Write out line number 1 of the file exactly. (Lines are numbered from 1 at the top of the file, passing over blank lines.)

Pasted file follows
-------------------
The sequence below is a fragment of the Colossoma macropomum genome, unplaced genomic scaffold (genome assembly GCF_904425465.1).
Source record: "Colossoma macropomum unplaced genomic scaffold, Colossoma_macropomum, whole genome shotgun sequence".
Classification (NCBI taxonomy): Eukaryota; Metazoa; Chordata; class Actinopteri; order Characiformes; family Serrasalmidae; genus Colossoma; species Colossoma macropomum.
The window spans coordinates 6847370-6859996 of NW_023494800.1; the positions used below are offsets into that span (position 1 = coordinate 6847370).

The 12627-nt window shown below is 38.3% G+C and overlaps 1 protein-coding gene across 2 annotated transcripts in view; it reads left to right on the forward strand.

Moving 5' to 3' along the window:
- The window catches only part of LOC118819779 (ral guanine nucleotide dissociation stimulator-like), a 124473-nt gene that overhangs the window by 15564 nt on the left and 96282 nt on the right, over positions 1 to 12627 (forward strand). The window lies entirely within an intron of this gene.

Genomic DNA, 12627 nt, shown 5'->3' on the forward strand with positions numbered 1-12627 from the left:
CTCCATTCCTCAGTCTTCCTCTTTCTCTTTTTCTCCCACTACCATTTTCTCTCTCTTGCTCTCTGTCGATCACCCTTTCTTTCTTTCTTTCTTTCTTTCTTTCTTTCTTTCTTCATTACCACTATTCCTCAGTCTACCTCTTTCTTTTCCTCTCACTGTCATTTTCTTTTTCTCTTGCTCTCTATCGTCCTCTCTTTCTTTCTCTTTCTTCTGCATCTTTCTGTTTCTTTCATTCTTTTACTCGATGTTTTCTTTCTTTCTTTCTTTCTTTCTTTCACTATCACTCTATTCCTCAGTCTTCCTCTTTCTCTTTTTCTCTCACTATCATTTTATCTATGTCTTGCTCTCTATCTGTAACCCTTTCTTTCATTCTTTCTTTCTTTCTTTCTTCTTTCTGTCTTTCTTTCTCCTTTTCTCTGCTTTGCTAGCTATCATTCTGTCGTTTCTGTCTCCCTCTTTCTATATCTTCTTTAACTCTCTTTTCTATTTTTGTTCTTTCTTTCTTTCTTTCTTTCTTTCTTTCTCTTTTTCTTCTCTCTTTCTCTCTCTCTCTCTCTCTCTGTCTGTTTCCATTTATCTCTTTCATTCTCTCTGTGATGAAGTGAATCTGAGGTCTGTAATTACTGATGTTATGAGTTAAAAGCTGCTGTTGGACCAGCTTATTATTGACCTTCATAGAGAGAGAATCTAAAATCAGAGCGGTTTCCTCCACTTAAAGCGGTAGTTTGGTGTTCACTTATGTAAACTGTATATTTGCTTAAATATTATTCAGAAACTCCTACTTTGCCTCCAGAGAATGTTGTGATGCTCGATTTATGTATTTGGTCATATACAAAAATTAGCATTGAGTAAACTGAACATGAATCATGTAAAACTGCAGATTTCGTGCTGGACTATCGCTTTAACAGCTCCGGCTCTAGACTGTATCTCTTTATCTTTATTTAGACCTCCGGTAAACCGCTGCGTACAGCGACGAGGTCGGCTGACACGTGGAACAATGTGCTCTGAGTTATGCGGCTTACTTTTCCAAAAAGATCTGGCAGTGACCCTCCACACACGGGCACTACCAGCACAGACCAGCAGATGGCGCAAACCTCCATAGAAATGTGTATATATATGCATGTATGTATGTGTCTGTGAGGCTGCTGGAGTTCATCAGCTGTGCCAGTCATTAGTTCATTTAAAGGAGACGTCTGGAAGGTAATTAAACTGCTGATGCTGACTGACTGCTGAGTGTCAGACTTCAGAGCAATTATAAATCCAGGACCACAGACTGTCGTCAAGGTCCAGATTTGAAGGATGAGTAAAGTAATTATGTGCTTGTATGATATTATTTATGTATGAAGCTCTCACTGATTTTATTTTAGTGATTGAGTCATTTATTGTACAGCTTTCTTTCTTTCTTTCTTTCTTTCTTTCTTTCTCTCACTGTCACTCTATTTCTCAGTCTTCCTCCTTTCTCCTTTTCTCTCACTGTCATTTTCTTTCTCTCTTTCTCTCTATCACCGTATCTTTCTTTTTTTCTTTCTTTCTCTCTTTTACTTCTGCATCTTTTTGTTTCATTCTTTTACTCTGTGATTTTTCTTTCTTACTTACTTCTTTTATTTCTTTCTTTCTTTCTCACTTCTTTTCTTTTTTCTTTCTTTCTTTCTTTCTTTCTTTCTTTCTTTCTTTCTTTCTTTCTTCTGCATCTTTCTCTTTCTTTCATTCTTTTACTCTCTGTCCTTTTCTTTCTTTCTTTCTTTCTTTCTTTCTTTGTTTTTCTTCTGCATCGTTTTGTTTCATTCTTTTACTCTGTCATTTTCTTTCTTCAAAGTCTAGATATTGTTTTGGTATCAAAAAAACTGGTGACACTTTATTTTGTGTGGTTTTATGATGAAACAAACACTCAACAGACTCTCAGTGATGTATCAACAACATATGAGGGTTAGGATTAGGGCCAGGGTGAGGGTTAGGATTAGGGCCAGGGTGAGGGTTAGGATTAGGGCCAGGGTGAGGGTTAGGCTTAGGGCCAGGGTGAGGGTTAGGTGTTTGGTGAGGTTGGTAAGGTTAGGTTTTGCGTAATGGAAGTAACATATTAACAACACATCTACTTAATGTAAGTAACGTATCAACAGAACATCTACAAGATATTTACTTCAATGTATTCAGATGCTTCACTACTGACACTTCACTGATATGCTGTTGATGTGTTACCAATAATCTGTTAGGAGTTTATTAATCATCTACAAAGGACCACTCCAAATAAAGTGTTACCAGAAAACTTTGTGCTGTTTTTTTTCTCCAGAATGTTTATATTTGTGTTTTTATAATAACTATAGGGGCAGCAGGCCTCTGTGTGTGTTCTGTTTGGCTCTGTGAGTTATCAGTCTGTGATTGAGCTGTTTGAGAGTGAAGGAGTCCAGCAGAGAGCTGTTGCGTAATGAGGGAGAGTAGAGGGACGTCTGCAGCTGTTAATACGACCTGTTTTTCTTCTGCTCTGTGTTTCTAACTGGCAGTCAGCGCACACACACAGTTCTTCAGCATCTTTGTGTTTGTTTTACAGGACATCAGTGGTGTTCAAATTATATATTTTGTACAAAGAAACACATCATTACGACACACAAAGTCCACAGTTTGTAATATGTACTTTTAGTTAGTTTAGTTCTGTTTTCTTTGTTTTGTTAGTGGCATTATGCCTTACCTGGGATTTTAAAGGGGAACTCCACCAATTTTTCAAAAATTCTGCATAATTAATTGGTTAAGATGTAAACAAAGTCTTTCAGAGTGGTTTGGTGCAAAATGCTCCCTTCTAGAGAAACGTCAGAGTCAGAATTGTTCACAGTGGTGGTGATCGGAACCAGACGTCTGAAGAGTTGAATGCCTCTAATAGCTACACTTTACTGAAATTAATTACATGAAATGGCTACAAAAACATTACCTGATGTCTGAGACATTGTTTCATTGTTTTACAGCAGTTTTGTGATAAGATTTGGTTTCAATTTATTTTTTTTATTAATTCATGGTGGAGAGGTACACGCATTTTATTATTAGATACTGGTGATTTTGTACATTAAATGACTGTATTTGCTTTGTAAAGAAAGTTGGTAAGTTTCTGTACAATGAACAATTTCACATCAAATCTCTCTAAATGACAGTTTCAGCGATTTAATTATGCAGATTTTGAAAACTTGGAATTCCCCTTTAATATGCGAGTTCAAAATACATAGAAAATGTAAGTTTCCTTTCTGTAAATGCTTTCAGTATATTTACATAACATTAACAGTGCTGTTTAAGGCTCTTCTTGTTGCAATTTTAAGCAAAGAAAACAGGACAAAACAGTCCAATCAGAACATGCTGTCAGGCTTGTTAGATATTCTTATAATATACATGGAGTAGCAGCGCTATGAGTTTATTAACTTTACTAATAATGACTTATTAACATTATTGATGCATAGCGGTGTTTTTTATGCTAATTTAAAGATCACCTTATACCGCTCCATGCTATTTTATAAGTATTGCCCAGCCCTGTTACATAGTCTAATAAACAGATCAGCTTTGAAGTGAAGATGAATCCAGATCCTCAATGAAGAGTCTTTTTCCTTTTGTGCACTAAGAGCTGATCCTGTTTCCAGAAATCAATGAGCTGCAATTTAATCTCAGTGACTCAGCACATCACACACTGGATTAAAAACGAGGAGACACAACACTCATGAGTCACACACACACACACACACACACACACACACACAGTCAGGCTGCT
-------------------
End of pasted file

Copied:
The sequence below is a fragment of the Colossoma macropomum genome, unplaced genomic scaffold (genome assembly GCF_904425465.1).